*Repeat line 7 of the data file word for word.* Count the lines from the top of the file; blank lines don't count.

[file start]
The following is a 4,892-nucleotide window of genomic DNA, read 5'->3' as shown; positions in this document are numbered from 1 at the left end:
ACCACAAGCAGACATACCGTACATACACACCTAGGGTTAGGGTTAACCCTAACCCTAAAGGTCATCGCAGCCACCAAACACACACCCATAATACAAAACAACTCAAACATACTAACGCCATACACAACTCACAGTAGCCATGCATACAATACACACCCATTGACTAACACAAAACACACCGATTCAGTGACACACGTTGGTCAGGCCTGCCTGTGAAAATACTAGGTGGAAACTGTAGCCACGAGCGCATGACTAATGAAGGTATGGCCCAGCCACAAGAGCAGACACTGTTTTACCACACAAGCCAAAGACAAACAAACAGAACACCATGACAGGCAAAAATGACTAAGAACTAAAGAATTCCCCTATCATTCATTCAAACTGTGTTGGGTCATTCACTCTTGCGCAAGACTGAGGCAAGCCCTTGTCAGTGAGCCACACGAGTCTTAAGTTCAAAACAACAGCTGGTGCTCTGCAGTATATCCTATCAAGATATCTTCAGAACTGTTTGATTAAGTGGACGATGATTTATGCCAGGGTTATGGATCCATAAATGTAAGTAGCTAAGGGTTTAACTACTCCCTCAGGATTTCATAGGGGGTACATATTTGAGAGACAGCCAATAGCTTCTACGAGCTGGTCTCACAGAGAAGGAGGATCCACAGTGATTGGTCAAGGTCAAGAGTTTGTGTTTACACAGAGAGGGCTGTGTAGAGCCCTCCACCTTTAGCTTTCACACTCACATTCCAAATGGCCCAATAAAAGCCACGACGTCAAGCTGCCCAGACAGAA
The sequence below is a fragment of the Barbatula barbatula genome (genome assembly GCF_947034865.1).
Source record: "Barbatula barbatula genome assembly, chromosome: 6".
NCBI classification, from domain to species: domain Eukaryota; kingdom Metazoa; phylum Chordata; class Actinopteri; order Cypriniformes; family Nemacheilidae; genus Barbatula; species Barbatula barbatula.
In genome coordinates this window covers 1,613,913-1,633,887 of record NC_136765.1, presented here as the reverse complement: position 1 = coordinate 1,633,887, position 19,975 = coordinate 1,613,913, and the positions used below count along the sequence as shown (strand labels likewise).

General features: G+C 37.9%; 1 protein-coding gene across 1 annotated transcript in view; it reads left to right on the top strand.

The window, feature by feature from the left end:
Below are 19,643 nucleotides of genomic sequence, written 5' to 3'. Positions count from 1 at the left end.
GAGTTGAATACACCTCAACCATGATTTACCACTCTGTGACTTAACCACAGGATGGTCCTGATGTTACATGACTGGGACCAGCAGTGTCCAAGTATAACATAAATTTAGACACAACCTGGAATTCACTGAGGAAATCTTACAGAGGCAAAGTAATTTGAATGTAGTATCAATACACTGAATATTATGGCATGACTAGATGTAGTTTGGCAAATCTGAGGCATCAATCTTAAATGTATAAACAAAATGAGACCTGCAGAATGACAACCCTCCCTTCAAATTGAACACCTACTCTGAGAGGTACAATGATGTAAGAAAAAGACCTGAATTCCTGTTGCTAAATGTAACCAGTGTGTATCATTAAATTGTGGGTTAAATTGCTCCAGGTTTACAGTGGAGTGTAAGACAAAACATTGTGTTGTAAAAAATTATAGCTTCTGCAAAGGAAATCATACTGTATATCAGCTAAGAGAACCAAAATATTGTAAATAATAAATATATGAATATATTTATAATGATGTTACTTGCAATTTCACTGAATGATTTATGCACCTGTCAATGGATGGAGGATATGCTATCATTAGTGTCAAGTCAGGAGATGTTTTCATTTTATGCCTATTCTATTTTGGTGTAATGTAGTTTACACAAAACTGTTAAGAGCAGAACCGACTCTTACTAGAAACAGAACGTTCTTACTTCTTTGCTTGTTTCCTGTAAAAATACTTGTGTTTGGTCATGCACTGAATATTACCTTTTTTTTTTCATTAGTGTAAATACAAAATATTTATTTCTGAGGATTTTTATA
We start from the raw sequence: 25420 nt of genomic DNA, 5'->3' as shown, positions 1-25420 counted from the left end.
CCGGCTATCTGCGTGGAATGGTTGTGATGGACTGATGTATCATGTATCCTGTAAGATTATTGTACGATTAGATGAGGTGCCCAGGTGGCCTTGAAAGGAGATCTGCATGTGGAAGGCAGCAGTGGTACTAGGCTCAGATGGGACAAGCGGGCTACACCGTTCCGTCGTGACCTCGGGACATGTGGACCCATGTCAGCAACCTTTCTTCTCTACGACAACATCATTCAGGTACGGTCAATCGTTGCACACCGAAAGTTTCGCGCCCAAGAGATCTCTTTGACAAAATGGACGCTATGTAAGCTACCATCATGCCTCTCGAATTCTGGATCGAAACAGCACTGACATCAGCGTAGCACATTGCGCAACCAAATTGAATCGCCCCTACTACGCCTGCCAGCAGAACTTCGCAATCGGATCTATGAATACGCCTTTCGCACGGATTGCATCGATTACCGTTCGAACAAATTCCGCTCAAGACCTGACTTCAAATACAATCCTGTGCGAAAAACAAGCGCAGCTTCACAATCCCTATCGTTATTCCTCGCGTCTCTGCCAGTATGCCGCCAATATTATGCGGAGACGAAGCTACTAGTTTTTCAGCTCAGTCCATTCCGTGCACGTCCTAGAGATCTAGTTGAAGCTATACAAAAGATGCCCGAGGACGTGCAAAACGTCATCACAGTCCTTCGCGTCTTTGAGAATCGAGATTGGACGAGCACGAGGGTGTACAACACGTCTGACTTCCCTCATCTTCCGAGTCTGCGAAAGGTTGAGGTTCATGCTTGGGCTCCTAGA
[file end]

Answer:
General features: G+C 37.9%; 1 protein-coding gene across 1 annotated transcript in view; it reads left to right on the top strand.